In South Africa we are commemorating the eventual arrival of democracy for all with ‘Freedom Day’ on 27 April.
It’s been 18 years.
It’s been 22 years.
In 1990 Nelson Mandela was set free from prison – after decades on Robin Island.
In 1994 our country saw democratic elections on a one man one vote basis.
There was no violence.
All the fear was unfounded.
It was peaceful.
It was supposed to bring freedom.
And it has.
In some ways.
Everyone in South Africa is now free to own land, wherever they can afford to buy it.
We can do business.
We can pray to the god of our preference or not.
We can marry across the artificial boundaries of race and language and gender.
We can love whomever our heart desires.
We can educate our children in the way we choose.
We can travel where we want too.
Shop and eat where we like.
We can move & associate without impediment.
I suppose, if you were restricted in all of this, these freedoms are wonderful.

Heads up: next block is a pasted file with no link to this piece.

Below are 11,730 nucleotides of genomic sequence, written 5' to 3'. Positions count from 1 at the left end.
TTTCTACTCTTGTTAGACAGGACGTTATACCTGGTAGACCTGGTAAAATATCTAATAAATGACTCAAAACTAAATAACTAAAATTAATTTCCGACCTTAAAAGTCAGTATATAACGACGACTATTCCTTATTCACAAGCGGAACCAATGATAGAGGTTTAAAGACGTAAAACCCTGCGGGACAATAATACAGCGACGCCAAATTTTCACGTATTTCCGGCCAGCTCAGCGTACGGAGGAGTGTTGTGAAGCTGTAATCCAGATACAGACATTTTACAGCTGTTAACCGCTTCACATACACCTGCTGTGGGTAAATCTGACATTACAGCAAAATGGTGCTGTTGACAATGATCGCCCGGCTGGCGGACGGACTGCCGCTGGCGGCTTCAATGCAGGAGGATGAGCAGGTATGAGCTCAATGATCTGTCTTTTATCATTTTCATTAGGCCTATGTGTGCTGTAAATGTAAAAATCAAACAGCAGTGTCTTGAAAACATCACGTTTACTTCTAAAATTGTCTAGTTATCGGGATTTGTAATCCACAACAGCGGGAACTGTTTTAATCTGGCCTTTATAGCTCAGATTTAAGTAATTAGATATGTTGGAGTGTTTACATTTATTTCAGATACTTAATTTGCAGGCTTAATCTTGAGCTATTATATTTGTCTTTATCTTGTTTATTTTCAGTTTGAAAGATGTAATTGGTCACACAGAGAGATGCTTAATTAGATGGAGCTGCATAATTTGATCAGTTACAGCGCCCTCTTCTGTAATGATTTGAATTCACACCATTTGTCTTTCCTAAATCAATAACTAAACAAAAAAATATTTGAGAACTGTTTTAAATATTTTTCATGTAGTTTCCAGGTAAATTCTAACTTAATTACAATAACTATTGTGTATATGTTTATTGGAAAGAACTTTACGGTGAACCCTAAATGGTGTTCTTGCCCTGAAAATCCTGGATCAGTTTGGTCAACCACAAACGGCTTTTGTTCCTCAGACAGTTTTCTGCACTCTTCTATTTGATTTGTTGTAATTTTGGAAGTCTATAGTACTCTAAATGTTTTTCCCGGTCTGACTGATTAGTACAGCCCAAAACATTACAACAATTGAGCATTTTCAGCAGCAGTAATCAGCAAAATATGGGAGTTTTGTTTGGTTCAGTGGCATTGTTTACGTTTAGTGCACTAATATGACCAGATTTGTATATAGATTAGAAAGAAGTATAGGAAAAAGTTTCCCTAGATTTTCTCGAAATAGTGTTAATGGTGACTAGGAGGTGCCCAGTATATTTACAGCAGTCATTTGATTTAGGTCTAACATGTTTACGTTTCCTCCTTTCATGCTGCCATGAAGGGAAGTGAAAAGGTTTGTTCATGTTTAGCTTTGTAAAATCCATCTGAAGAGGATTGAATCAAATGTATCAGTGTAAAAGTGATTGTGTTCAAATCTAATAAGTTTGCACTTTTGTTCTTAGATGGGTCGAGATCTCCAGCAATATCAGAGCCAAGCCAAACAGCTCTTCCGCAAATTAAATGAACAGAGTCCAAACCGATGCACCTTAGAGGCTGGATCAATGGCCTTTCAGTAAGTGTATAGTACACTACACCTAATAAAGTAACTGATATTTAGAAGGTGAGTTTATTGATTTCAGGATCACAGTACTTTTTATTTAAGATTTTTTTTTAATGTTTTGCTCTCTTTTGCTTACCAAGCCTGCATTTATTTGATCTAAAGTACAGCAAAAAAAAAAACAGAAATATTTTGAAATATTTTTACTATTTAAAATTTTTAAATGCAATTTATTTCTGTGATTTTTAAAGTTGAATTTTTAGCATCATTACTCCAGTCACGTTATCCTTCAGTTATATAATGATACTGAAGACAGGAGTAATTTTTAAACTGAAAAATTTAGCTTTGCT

I have no idea what it would be like to live in a world in which these basic freedoms are absent.
Perhaps I’m not qualified to write on freedom.
I’ve known nothing but freedom.
In one sense.
In another sense, freedom has been illusive.
And its been only recently that I’ve made the passage to embracing it.
I think freedom comes from inside.
It ‘becomes’ inside of us.
On many layers.
With Nelson Mandela’s 90th birthday Bono (of U2 fame) suggested: ‘… a different kind of struggle is going on, one for the soul of the people of South Africa.’
Perhaps this struggle is not only an African struggle.
Perhaps it is a struggle we should recognize.
For a freedom which cannot be found in sociopolitical freedom or promised economic abundance.
When they released him from prison, Nelson Rolihlahla Mandela said: ‘it is a struggle I am prepared to give my life to.’
This freedom – this deeper freedom – for this I am prepared to give my life.
For this I pray.
For without it, any apparent freedom, would be an illusion.